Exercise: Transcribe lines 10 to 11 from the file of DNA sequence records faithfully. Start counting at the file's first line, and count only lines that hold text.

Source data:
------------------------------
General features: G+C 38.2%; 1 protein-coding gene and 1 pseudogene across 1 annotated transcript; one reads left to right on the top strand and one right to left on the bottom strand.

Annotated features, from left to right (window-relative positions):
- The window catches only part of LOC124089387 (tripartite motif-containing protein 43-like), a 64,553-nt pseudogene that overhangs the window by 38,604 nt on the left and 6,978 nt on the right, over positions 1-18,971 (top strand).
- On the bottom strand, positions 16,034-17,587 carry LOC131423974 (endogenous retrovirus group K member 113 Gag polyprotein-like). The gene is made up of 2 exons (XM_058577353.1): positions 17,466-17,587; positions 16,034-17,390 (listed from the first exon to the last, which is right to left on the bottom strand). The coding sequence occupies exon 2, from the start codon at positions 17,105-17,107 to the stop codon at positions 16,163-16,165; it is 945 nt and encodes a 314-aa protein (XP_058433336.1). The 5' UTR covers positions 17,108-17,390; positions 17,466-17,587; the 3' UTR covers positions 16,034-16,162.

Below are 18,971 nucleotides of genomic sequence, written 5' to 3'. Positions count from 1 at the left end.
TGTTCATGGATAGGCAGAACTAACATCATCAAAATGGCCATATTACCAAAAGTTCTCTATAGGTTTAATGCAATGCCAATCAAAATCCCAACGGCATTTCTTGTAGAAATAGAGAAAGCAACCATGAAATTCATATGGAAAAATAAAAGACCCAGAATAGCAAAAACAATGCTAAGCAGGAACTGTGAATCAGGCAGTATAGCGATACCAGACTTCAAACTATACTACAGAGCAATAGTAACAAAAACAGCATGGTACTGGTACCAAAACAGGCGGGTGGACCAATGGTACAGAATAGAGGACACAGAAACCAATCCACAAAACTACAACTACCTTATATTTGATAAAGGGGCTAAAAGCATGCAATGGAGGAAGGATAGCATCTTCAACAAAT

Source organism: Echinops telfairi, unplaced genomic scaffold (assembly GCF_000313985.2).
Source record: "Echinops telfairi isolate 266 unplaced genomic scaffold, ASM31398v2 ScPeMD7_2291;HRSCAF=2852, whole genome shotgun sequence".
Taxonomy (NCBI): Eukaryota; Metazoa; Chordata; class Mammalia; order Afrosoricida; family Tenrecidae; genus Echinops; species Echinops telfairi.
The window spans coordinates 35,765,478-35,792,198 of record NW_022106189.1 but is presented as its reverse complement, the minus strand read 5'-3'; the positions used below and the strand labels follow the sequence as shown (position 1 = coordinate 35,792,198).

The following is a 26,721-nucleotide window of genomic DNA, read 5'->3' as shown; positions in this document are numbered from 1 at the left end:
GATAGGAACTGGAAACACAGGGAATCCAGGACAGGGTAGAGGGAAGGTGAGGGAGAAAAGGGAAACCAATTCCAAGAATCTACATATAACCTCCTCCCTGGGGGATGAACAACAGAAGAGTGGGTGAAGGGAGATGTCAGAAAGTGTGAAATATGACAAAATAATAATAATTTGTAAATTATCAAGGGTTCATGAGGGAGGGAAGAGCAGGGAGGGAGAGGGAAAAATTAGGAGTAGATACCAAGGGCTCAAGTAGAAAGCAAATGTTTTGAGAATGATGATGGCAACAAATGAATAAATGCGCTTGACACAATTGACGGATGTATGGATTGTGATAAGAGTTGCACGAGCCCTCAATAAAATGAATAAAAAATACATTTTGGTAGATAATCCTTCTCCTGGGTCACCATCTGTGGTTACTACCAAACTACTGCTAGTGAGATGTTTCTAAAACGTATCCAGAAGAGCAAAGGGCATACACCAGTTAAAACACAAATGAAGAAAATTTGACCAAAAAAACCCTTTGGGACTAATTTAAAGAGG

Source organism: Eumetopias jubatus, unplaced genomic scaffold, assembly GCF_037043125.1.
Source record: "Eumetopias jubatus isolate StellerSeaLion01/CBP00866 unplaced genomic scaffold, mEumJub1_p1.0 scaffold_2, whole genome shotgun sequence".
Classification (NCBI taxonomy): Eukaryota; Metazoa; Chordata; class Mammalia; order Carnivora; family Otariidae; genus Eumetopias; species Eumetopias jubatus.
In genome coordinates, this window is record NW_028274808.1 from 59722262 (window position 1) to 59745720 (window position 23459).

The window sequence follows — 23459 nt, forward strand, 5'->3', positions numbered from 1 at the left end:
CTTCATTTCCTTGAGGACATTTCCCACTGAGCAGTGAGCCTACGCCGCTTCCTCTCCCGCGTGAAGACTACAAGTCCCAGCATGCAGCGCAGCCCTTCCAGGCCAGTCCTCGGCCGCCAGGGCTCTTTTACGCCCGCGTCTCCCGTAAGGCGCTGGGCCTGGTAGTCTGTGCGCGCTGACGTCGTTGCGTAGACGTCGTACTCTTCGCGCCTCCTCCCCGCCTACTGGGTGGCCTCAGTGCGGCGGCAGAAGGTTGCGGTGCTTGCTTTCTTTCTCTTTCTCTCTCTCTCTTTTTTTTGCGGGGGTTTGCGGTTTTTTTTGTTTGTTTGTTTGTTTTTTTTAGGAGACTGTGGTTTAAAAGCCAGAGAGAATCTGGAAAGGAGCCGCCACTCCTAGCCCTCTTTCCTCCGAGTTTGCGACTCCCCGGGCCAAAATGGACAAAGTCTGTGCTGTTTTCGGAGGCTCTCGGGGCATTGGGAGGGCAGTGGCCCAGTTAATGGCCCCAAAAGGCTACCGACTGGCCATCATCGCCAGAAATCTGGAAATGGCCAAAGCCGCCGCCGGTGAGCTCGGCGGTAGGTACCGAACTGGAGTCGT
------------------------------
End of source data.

The window spans coordinates 35,765,478-35,792,198 of record NW_022106189.1 but is presented as its reverse complement, the minus strand read 5'-3'; the positions used below and the strand labels follow the sequence as shown (position 1 = coordinate 35,792,198).

The following is a 26,721-nucleotide window of genomic DNA, read 5'->3' as shown; positions in this document are numbered from 1 at the left end: